Skaters: From the ashes of Dead Trees comes a sound that glides forward

Skaters are built from the remnants of the Boston band Dead Trees. But there’s a bit of map-hopping to their story. After leaving Boston for Oregon and then to L.A., losing members along the way, singer Michael Cummings and drummer Noah Rubin finally settled in New York to regroup — sonically, mentally and literally.

Forming a new band with a sound to capture the excitement of their new surroundings, they acquired Josh Hubbard (ex-Paddingtons, Dirty Pretty Things) and Dan Burke (Viva Viva), and began making demos for a free EP that began a whirlwind of good fortune.

“When we got to New York all the stuff I was writing was a totally different style,” says Cummings. “We took that and formed Skaters around a few choice songs. This is the first band where I’ve gone into it knowing exactly what sound I wanted to get out of it. With the Dead Trees there was always a confusion because I liked some many styles of music. I wrote songs because of how I was feeling. There’s more of an identity to Skaters. I think that the name, the vibe, the time, the guys — it all kind of dictates what kind of music we’ll be playing.”

Over the years, Cummings’ songs have evolved from quiet ballads to high-energy, melodic punk, but the songs have never skimped on lyrical content. After listening to their EP and upcoming single, you get glimpses of The Clash’s “Sandinista!” mixed with the feeling you had when you first heard the Strokes’ debut. These are exciting, guitar-driven songs that make you move and make you think. Their bombastic energy segues into brief emotional comedowns before jacking the songs back into danceable, head-bobbing anthems.

“They’re all New York-based songs,” says Cummings. “There’s a vibe that we want to capture. We’re a guitar-based band, but there are definitely a lot of loops and beats and electronic elements to take it out of superfamiliar territory.”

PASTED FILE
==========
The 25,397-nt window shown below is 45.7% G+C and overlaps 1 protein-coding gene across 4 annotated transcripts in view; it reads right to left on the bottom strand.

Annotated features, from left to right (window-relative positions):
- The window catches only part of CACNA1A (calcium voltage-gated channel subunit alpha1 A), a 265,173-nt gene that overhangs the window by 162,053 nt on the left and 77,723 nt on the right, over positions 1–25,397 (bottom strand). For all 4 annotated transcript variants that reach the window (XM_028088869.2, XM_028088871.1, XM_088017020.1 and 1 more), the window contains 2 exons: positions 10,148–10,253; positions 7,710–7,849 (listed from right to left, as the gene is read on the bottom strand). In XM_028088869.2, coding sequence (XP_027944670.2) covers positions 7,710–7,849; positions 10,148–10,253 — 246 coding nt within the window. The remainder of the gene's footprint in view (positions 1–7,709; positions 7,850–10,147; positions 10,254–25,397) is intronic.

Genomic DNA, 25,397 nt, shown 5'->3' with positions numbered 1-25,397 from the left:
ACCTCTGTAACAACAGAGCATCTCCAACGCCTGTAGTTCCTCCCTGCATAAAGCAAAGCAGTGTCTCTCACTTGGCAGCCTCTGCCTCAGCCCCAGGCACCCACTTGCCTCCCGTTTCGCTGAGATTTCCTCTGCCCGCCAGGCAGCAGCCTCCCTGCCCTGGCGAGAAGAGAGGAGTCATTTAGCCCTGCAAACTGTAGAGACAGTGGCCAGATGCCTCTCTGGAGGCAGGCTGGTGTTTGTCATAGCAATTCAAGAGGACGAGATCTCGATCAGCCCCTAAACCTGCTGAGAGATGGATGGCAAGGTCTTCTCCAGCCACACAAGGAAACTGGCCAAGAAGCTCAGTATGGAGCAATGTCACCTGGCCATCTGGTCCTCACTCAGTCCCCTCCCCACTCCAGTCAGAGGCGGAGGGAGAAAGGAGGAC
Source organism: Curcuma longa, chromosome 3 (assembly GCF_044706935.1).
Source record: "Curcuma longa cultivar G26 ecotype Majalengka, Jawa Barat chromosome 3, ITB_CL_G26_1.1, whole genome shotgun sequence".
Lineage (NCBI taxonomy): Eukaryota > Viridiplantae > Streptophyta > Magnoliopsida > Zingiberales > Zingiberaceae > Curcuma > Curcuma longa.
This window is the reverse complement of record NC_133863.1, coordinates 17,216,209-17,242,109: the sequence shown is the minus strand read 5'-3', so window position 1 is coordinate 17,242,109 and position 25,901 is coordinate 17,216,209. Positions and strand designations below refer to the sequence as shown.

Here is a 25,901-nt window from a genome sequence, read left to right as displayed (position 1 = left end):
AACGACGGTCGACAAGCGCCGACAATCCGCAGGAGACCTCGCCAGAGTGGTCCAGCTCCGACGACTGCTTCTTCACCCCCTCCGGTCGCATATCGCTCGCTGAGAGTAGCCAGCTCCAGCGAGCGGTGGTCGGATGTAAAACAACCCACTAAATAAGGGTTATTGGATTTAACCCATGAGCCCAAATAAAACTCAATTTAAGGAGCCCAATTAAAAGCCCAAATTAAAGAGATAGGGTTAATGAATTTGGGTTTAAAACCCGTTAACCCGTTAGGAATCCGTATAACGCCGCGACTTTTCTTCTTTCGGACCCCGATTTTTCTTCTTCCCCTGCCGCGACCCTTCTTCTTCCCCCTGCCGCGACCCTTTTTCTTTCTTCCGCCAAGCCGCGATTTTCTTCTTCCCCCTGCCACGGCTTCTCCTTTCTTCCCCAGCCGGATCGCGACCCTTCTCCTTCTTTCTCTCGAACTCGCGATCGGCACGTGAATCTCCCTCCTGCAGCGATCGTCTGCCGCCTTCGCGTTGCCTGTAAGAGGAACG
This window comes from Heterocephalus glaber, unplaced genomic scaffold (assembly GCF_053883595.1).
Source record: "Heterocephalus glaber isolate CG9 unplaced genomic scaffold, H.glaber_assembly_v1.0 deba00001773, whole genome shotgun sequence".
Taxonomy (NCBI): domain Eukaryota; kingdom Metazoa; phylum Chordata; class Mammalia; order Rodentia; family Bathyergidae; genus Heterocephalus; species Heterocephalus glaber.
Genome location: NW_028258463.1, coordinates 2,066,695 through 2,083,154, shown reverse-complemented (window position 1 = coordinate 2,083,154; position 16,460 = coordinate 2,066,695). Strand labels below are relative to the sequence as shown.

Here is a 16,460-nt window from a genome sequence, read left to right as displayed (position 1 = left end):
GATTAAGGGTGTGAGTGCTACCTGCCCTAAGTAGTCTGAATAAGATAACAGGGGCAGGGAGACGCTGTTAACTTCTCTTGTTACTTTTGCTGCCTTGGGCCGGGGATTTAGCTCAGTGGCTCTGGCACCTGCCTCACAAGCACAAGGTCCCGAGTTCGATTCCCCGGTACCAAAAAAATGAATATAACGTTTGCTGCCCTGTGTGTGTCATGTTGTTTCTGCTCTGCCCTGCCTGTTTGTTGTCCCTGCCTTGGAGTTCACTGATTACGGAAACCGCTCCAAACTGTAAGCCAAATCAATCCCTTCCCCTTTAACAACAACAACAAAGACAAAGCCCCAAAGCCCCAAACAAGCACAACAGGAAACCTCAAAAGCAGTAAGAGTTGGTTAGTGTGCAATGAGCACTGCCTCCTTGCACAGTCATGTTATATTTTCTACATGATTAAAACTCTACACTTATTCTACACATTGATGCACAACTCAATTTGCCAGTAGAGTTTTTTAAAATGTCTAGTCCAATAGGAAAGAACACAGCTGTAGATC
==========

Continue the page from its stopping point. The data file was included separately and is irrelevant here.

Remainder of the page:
From DIY to WB
Metro learned about Skaters when the band was just a DIY dream with a motivated vision and no expectations. Cummings was gracious enough to give us their first-ever interview after their intimate Boston debut in 2011, as well as allowing this writer into the crowded confines of Electric Lady Studio last month while they were recording.

In between the two interviews, a lot has changed. Their unsuspecting beginnings, satisfied with self-release or possible indie interest, led to a mystique that had major labels intrigued, with several offers on the table before the band signed to Warner Brothers. With nothing more than their free EP and fervor for their future, the band was soon selling out shows in the UK, being played on BBC, and in the studio recording their debut with John Hill at the controls.

While Hill has gained notoriety producing music for Rihanna, Santigold and MIA, Cummings says he was the perfect fit because “deep down he’s a rocker at heart.”

The record, slated for mid-summer, will be preceded by a campaign of 7”s, a promotional endeavor that Warner hasn’t attempted in some time. The first will be released on Tuesday.



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